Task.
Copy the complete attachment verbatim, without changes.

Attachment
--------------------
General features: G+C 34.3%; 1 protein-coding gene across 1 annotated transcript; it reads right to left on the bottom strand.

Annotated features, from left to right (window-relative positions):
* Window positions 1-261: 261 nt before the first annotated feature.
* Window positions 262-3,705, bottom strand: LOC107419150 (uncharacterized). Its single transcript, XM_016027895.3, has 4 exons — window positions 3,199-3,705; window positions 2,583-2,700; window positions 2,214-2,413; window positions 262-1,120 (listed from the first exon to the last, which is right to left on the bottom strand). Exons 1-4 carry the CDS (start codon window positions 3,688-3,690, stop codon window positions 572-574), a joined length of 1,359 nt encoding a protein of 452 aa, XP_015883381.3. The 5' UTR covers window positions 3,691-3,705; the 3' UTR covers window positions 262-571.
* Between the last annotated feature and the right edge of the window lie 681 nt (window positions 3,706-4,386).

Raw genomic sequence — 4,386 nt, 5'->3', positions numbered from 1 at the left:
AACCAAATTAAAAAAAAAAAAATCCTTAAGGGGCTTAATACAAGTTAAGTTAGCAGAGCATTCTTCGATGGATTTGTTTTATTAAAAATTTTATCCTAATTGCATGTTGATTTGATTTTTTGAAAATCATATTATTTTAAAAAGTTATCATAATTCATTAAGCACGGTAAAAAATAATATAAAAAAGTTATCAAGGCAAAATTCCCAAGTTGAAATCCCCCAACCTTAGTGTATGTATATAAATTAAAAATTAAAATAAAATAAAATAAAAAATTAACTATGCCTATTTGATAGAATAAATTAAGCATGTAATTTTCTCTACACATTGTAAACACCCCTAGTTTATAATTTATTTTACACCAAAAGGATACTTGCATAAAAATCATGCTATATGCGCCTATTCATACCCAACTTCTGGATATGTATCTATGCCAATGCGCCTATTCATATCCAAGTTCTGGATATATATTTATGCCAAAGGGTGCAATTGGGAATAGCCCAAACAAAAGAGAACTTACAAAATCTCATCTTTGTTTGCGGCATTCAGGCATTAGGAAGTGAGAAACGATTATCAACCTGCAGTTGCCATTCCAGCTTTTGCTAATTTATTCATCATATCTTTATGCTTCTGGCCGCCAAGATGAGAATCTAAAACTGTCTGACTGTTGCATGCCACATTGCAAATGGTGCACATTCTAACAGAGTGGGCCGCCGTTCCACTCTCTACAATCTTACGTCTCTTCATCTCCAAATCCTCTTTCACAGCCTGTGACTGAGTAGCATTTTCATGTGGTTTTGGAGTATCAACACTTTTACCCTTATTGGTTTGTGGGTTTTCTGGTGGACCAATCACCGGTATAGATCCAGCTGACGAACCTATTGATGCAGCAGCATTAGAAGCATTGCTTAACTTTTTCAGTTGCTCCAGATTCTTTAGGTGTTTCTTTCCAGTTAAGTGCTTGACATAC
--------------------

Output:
General features: G+C 34.3%; 1 protein-coding gene across 1 annotated transcript; it reads right to left on the bottom strand.

Annotated features, from left to right (window-relative positions):
* Window positions 1-261: 261 nt before the first annotated feature.
* Window positions 262-3,705, bottom strand: LOC107419150 (uncharacterized). Its single transcript, XM_016027895.3, has 4 exons — window positions 3,199-3,705; window positions 2,583-2,700; window positions 2,214-2,413; window positions 262-1,120 (listed from the first exon to the last, which is right to left on the bottom strand). Exons 1-4 carry the CDS (start codon window positions 3,688-3,690, stop codon window positions 572-574), a joined length of 1,359 nt encoding a protein of 452 aa, XP_015883381.3. The 5' UTR covers window positions 3,691-3,705; the 3' UTR covers window positions 262-571.
* Between the last annotated feature and the right edge of the window lie 681 nt (window positions 3,706-4,386).

Raw genomic sequence — 4,386 nt, 5'->3', positions numbered from 1 at the left:
AACCAAATTAAAAAAAAAAAAATCCTTAAGGGGCTTAATACAAGTTAAGTTAGCAGAGCATTCTTCGATGGATTTGTTTTATTAAAAATTTTATCCTAATTGCATGTTGATTTGATTTTTTGAAAATCATATTATTTTAAAAAGTTATCATAATTCATTAAGCACGGTAAAAAATAATATAAAAAAGTTATCAAGGCAAAATTCCCAAGTTGAAATCCCCCAACCTTAGTGTATGTATATAAATTAAAAATTAAAATAAAATAAAATAAAAAATTAACTATGCCTATTTGATAGAATAAATTAAGCATGTAATTTTCTCTACACATTGTAAACACCCCTAGTTTATAATTTATTTTACACCAAAAGGATACTTGCATAAAAATCATGCTATATGCGCCTATTCATACCCAACTTCTGGATATGTATCTATGCCAATGCGCCTATTCATATCCAAGTTCTGGATATATATTTATGCCAAAGGGTGCAATTGGGAATAGCCCAAACAAAAGAGAACTTACAAAATCTCATCTTTGTTTGCGGCATTCAGGCATTAGGAAGTGAGAAACGATTATCAACCTGCAGTTGCCATTCCAGCTTTTGCTAATTTATTCATCATATCTTTATGCTTCTGGCCGCCAAGATGAGAATCTAAAACTGTCTGACTGTTGCATGCCACATTGCAAATGGTGCACATTCTAACAGAGTGGGCCGCCGTTCCACTCTCTACAATCTTACGTCTCTTCATCTCCAAATCCTCTTTCACAGCCTGTGACTGAGTAGCATTTTCATGTGGTTTTGGAGTATCAACACTTTTACCCTTATTGGTTTGTGGGTTTTCTGGTGGACCAATCACCGGTATAGATCCAGCTGACGAACCTATTGATGCAGCAGCATTAGAAGCATTGCTTAACTTTTTCAGTTGCTCCAGATTCTTTAGGTGTTTCTTTCCAGTTAAGTGCTTGACATAC